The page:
Headlines: June 13th, 2007



A new report today sets out recommendations for a framework that would enable faith based groups to deliver more public services without policy makers alienating civil society. The National Council for Voluntary Organisations is warning that treating faith-based organisations as separate may be divisive.

In its report, ‘Faith and Voluntary Action’, it says while organisations such as religious congregations, community groups and charities are distinctive, treating them as separate from secular charities or community groups creates the danger that policy makers will alienate civil society. NCVO is particularly concerned that secular and faith-based organisations both at times feel discriminated against when applying for Government funding and can feel excluded from policy discussions.

NCVO recognises the tensions about the role of faith-based bodies delivering public services and it cites the debate over adoption services, but it is worried that the current approach is affecting the potential for collaboration between faith and secular organisations. It is calling for the relationship between government and faith groups to be based on the same principles as that with other organisations, including respect for their independence.

Karl Wilding, Head of Research at NCVO said, “At a time when civil society organisations are facing pressures in terms of identity and role, greater levels of collaboration should be a source of strength. Faith-based and secular organisations should build on their shared distinctiveness and should not lapse into practices and identities of separateness and, ultimately, isolation.”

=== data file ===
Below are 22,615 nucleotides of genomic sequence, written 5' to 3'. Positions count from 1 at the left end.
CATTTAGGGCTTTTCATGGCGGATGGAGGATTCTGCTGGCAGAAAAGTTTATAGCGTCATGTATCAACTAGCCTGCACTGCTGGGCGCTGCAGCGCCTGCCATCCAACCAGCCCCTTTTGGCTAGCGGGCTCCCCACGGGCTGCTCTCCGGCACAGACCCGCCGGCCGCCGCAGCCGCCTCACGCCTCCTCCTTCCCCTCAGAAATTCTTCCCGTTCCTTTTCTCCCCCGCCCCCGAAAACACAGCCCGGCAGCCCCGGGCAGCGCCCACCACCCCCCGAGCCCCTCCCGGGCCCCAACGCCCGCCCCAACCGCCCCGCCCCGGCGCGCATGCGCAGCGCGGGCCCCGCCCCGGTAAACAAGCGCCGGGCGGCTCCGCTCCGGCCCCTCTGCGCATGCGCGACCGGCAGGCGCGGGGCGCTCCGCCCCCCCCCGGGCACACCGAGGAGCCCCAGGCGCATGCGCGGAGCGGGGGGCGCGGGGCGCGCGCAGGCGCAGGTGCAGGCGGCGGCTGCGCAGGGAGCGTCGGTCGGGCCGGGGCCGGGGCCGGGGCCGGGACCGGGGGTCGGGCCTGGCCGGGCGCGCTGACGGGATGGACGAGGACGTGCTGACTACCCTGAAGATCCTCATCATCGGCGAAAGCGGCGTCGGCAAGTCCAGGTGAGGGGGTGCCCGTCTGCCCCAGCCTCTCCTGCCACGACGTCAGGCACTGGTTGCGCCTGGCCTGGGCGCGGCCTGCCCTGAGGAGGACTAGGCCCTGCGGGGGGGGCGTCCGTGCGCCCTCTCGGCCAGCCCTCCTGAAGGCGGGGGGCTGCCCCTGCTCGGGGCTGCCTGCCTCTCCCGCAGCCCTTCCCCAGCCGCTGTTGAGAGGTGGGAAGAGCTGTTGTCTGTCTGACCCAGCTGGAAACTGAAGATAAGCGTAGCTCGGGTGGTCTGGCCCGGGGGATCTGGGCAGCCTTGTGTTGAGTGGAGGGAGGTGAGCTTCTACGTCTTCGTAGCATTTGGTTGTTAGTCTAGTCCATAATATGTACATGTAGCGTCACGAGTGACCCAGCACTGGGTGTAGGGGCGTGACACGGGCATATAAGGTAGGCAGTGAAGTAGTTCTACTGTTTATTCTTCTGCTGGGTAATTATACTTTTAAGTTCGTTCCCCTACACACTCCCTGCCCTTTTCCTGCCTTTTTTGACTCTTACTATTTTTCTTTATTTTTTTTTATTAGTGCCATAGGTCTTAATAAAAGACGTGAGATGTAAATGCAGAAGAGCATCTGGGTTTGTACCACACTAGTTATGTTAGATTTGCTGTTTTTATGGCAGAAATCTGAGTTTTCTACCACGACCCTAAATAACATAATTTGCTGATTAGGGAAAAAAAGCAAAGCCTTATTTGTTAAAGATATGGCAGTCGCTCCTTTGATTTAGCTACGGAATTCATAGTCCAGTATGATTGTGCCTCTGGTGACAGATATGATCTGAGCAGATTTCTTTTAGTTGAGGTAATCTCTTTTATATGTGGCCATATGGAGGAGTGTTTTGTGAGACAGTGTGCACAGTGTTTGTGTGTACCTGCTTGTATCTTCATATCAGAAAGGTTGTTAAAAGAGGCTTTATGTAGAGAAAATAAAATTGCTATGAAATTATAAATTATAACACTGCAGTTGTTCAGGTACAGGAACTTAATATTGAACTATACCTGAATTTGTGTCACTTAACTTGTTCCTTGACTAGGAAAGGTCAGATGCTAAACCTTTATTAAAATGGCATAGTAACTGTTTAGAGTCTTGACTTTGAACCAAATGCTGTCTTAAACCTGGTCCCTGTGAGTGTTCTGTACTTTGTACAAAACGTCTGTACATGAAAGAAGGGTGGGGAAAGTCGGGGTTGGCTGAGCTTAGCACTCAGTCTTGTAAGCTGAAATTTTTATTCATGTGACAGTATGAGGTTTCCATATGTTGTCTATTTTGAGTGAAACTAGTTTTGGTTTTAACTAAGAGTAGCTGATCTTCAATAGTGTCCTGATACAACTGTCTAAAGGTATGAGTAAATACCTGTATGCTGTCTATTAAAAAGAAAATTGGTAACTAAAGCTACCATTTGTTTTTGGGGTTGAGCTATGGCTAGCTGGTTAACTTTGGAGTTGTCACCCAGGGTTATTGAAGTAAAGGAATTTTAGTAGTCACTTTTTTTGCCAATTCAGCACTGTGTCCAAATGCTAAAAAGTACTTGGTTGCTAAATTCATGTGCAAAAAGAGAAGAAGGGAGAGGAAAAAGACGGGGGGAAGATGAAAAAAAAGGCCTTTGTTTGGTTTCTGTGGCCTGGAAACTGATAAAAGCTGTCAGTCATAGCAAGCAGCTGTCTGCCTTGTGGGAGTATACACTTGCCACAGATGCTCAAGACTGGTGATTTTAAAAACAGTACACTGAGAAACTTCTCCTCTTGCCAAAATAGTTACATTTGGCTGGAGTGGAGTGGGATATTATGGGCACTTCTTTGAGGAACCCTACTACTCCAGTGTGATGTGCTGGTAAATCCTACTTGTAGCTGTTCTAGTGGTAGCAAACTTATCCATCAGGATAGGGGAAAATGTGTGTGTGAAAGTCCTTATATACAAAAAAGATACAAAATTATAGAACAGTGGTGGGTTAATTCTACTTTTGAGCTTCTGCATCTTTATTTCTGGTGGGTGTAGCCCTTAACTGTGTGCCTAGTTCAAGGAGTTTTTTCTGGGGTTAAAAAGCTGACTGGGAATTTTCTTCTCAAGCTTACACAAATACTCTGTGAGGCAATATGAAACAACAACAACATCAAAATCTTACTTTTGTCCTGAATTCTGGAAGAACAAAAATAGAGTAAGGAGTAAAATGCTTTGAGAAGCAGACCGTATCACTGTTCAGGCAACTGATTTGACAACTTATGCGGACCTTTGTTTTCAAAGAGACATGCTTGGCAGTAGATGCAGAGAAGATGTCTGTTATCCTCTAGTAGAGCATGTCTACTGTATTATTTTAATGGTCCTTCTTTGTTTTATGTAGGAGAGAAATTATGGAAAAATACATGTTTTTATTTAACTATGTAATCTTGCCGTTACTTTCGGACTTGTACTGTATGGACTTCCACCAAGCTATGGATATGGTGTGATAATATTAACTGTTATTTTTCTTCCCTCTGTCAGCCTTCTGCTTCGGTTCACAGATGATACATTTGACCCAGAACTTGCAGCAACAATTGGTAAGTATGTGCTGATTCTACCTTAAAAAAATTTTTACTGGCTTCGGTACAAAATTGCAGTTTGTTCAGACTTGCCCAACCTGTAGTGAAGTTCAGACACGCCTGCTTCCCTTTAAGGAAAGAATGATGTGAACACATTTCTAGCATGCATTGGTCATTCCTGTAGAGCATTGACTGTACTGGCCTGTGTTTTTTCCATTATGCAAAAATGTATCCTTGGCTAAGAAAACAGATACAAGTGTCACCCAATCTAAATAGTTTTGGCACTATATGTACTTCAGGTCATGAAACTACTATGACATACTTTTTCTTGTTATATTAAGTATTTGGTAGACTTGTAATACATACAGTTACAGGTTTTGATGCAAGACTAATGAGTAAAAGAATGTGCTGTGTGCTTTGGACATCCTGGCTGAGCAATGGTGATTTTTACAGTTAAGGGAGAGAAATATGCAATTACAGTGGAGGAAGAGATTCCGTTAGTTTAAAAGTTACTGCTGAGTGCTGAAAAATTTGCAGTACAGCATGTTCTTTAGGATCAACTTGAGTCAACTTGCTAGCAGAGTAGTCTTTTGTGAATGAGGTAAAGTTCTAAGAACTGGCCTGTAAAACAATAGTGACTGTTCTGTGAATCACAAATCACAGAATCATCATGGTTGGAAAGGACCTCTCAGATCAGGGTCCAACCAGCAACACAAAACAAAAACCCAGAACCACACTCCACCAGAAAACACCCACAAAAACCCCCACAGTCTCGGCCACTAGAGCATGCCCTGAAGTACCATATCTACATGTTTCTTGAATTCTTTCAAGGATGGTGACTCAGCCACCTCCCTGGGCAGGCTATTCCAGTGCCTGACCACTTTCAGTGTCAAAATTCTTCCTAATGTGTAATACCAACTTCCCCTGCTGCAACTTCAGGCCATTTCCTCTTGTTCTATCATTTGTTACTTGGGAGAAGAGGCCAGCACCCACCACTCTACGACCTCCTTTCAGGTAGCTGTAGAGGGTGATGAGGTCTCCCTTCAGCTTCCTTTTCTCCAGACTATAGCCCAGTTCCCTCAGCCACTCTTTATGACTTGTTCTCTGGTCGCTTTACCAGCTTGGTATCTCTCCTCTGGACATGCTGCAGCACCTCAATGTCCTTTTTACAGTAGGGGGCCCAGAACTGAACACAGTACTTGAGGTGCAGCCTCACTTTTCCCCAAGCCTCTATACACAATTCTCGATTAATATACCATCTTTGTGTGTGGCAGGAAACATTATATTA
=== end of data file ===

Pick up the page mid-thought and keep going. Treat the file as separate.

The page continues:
Today’s report says both-based and secular organisations are well placed to deliver public services but that their work with clearly defined communities may not always be in the broader interest. If faith-based organisations are to play a greater role in public service delivery, it argues, a statutory framework that emphasises the universality of service delivery needs to be upheld.

It calls, too, for more impetus for collaboration between the two sides and a more joined-up approach to multi-purpose buildings. The report recommends that policy makers should be more consistent when referring to faith groups and should recognise that the use of the term “faith-based organisations” disguises significant variation in resources, roles, attitudes and practices.